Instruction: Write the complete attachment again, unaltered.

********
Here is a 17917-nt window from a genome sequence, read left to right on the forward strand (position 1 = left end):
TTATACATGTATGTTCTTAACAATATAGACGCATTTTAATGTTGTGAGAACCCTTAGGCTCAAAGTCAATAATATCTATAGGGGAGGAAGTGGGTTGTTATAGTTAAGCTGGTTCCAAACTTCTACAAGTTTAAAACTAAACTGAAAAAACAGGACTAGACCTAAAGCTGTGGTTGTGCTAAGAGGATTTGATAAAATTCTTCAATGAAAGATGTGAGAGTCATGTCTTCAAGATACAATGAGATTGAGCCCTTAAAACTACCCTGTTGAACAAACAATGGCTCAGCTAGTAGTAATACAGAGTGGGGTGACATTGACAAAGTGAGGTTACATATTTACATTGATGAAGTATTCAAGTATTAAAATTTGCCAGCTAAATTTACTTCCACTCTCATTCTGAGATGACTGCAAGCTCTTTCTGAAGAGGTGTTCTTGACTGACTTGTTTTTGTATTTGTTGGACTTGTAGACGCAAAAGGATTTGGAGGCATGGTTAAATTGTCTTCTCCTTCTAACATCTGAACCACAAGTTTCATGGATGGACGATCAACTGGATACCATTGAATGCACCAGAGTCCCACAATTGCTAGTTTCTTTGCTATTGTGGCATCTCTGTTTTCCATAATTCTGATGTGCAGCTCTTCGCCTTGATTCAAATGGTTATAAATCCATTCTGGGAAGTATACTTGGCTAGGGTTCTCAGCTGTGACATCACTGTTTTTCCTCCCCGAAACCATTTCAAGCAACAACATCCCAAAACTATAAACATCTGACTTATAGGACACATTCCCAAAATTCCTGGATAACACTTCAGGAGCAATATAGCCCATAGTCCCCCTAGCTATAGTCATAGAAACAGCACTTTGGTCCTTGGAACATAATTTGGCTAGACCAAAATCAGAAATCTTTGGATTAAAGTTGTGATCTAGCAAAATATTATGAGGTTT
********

Here is a 17917-nt window from a genome sequence, read left to right on the forward strand (position 1 = left end):
TTATACATGTATGTTCTTAACAATATAGACGCATTTTAATGTTGTGAGAACCCTTAGGCTCAAAGTCAATAATATCTATAGGGGAGGAAGTGGGTTGTTATAGTTAAGCTGGTTCCAAACTTCTACAAGTTTAAAACTAAACTGAAAAAACAGGACTAGACCTAAAGCTGTGGTTGTGCTAAGAGGATTTGATAAAATTCTTCAATGAAAGATGTGAGAGTCATGTCTTCAAGATACAATGAGATTGAGCCCTTAAAACTACCCTGTTGAACAAACAATGGCTCAGCTAGTAGTAATACAGAGTGGGGTGACATTGACAAAGTGAGGTTACATATTTACATTGATGAAGTATTCAAGTATTAAAATTTGCCAGCTAAATTTACTTCCACTCTCATTCTGAGATGACTGCAAGCTCTTTCTGAAGAGGTGTTCTTGACTGACTTGTTTTTGTATTTGTTGGACTTGTAGACGCAAAAGGATTTGGAGGCATGGTTAAATTGTCTTCTCCTTCTAACATCTGAACCACAAGTTTCATGGATGGACGATCAACTGGATACCATTGAATGCACCAGAGTCCCACAATTGCTAGTTTCTTTGCTATTGTGGCATCTCTGTTTTCCATAATTCTGATGTGCAGCTCTTCGCCTTGATTCAAATGGTTATAAATCCATTCTGGGAAGTATACTTGGCTAGGGTTCTCAGCTGTGACATCACTGTTTTTCCTCCCCGAAACCATTTCAAGCAACAACATCCCAAAACTATAAACATCTGACTTATAGGACACATTCCCAAAATTCCTGGATAACACTTCAGGAGCAATATAGCCCATAGTCCCCCTAGCTATAGTCATAGAAACAGCACTTTGGTCCTTGGAACATAATTTGGCTAGACCAAAATCAGAAATCTTTGGATTAAAGTTGTGATCTAGCAAAATATTATGAGGTTT